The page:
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Thin Ice Over the Regional Seas
The following interview with Stjepan Keckes,
Director of UNEP's Regional Seas Program, was conducted by Peter Hulm exclusively for AMBIO.
Stjepan Keckes was born in Yugoslavia, the son of a Hungarian country doctor. He received his Ph D in Biology at the University of Zagreb. A marine scientist with a special passion for the Mediterranean, Dr Keckes has been Deputy Director of the Ruder Boskovic Institute in Zagreb and ran its Marine Laboratory at Rovinj on the Adriatic coast, not far from Trieste, before becoming Director of the Regional Seas Program. His address: United Nations Environment Program, Palais des Nations, 1211 Geneva 10, SwItzerland.
Ambio: Is the Regional Seas Program still a race against time?
Keckes: I would rather say we are skating on very thin ice: safety depends on your speed. If you stop, the ice breaks. So you cannot stop. That is the problem.
We are racing against time to a certain extent because we are trying to remedy a situation which is already here, not just facing us in the future. Coastal zones and coastal waters are already in bad shape in many parts of the world. We have to deal with an existing problem, not just design a system which would avoid it.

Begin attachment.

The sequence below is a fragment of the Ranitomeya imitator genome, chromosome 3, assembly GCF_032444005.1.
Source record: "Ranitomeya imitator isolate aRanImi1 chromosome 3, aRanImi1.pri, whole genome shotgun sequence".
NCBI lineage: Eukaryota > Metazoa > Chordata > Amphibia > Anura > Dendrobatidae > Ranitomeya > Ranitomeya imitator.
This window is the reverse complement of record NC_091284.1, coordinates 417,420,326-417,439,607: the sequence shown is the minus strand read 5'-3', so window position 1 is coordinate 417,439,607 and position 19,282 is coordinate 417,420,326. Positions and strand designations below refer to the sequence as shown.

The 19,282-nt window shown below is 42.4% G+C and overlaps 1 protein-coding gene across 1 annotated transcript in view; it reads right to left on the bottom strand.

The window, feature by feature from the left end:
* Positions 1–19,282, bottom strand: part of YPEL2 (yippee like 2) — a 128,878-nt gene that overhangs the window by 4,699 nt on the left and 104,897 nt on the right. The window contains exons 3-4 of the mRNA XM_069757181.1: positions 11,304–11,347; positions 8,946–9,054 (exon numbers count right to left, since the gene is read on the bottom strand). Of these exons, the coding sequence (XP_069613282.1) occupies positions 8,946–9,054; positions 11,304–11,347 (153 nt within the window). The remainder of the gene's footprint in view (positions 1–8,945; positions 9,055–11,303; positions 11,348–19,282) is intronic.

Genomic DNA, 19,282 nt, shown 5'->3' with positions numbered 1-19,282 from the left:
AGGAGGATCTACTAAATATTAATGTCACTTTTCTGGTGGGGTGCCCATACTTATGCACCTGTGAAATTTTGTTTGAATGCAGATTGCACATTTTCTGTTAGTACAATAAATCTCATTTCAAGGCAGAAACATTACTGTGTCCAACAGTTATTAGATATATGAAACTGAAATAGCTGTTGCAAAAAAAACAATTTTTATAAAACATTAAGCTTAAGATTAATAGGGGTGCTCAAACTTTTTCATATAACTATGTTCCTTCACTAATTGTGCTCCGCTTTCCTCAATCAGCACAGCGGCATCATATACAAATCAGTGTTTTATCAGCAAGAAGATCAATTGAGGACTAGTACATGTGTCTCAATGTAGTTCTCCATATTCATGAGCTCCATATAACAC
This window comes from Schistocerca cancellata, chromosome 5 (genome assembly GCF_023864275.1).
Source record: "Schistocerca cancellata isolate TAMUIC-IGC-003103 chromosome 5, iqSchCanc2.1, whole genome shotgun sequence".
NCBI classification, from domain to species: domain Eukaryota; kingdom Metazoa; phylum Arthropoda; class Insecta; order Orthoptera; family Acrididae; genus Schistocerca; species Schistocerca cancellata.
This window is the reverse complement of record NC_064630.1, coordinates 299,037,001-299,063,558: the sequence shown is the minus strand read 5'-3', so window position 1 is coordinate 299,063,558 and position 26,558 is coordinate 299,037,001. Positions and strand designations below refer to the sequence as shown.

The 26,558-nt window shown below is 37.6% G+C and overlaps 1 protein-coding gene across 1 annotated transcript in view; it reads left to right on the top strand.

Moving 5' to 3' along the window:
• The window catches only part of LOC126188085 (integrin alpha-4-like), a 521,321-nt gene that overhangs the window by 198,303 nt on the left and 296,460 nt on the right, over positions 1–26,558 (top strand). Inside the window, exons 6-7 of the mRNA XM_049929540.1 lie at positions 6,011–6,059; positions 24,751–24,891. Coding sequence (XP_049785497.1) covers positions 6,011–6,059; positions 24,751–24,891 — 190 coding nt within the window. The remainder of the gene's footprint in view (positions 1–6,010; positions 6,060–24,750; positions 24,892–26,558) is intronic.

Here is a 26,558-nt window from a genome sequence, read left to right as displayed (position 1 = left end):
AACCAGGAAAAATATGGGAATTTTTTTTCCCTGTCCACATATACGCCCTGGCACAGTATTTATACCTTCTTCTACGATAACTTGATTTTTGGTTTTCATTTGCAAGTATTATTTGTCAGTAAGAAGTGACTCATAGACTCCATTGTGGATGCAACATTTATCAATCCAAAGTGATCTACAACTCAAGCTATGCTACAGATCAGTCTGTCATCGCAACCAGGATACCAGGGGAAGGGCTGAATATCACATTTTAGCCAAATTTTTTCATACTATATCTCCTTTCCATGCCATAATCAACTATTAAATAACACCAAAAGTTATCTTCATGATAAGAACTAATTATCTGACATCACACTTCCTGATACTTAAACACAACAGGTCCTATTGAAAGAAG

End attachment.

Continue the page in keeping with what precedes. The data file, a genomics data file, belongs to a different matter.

In the Mediterranean, for example, the deterioration is far advanced. In other regions -- 'take the Pacific -- we cannot talk about damage to the environment in the same way. But by learning from our experience with the Mediterranean, our first Program, we try to help countries understand and avoid problems which are already there for governments in the Mediterranean.
It is not only a truism but also a hard fact of life that you hardly ever learn from other people's experience because you just do not believe the same can happen to you. So we have to expect that mistakes are going to be made in the future in all these regions.
Ambio: Has the Regional Seas approach been justified?
Keckes: Well, I think that the results themselves are the best proof. Over the very short period of a few years we have succeeded in mobilizing more than 120 states to participate in the Program. You know very well how difficult it is to get them to agree to something and to put aside their political differences. But they are cooperating.
We succeeded in achieving this in the Mediterranean in spite of a war that was going on between some countries. We were able to go ahead with the Program in the Persian/Arabian Gulf region in spite of the problems besetting that area. In the Caribbean we are successfully bringing together countries like the United States, Cuba, Nicaragua, Venezuela and Mexico.
That is the best proof that these countries find something of interest for them in the Regional Seas Program.